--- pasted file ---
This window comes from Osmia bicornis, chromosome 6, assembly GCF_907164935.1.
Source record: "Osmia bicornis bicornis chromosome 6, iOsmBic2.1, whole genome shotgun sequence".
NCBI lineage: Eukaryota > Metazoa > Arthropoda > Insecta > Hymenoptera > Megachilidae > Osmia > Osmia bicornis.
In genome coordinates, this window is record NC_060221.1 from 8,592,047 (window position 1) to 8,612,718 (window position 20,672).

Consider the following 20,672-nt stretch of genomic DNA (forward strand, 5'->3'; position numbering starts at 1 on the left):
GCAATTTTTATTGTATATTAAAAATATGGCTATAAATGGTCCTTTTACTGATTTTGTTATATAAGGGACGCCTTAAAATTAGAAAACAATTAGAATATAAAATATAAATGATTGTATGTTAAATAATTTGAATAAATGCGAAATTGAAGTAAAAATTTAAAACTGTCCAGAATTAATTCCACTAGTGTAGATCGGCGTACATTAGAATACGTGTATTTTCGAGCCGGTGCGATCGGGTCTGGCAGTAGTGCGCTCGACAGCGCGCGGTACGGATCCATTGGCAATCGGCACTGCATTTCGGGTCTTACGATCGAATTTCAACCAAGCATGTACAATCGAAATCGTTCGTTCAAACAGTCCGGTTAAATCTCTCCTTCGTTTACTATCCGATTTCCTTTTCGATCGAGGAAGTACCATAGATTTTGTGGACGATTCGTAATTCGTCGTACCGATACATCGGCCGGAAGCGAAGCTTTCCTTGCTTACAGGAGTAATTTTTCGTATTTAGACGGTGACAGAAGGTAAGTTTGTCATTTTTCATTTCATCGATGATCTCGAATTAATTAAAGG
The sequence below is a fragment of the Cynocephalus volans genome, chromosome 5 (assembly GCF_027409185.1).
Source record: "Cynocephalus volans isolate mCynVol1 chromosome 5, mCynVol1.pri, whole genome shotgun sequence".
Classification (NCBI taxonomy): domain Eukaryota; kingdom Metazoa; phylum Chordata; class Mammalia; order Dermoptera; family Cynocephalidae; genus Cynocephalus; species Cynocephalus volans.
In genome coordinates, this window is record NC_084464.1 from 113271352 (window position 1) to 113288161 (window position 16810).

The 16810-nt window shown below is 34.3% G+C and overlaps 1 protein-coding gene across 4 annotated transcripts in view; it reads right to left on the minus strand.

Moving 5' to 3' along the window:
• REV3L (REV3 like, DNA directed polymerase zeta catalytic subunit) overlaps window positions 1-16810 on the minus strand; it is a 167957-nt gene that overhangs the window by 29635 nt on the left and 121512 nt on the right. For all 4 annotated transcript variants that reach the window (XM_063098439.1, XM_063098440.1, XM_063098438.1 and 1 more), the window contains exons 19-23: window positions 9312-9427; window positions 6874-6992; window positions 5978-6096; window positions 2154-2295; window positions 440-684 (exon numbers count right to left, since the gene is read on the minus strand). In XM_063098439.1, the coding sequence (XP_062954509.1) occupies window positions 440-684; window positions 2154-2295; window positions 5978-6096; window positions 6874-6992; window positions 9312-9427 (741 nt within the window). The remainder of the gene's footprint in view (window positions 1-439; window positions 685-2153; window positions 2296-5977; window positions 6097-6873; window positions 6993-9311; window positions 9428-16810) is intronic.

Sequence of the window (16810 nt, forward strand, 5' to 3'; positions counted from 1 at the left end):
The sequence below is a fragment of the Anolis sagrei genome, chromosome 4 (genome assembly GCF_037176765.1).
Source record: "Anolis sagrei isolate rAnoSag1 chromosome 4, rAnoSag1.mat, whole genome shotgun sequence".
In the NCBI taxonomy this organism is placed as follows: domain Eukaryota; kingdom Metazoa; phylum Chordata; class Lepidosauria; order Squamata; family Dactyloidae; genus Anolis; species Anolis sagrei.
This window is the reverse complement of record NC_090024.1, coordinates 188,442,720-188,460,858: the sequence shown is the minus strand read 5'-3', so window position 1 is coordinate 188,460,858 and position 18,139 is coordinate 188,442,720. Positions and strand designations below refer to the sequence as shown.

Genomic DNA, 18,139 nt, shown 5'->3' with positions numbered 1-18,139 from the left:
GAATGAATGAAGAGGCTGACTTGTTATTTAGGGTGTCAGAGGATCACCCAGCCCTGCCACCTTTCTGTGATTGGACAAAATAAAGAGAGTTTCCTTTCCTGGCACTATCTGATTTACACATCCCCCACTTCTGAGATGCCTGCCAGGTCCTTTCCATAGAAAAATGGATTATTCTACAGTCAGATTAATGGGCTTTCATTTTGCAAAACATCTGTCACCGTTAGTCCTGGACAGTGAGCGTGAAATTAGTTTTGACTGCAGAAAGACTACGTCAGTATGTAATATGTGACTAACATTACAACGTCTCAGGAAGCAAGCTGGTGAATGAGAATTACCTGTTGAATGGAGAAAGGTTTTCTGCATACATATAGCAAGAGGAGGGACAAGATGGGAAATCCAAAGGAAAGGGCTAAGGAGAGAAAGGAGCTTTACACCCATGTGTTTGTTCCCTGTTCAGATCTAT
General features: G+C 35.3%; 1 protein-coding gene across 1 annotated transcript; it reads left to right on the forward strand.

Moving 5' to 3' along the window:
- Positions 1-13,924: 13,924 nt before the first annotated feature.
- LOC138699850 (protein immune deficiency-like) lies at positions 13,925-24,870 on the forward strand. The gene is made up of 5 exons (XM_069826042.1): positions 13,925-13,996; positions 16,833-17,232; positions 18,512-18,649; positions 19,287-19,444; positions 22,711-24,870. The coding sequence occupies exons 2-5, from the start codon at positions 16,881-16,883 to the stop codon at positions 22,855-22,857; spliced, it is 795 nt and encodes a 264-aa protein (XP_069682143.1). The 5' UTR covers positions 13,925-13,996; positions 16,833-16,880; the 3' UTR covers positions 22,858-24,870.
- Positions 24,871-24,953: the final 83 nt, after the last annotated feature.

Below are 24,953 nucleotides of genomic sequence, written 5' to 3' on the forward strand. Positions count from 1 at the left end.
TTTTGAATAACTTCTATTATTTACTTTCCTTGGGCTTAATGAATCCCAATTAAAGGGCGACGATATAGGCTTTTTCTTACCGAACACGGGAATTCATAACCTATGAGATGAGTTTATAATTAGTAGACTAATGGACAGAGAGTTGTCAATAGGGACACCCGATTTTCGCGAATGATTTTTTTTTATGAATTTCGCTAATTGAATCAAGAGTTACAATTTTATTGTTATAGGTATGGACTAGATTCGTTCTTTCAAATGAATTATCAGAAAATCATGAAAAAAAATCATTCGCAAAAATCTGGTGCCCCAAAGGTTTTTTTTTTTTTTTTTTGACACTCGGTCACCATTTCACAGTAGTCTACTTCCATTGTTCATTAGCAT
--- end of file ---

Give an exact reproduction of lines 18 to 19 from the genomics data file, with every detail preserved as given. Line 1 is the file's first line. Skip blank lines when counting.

This window is the reverse complement of record NC_090024.1, coordinates 188,442,720-188,460,858: the sequence shown is the minus strand read 5'-3', so window position 1 is coordinate 188,460,858 and position 18,139 is coordinate 188,442,720. Positions and strand designations below refer to the sequence as shown.

Genomic DNA, 18,139 nt, shown 5'->3' with positions numbered 1-18,139 from the left: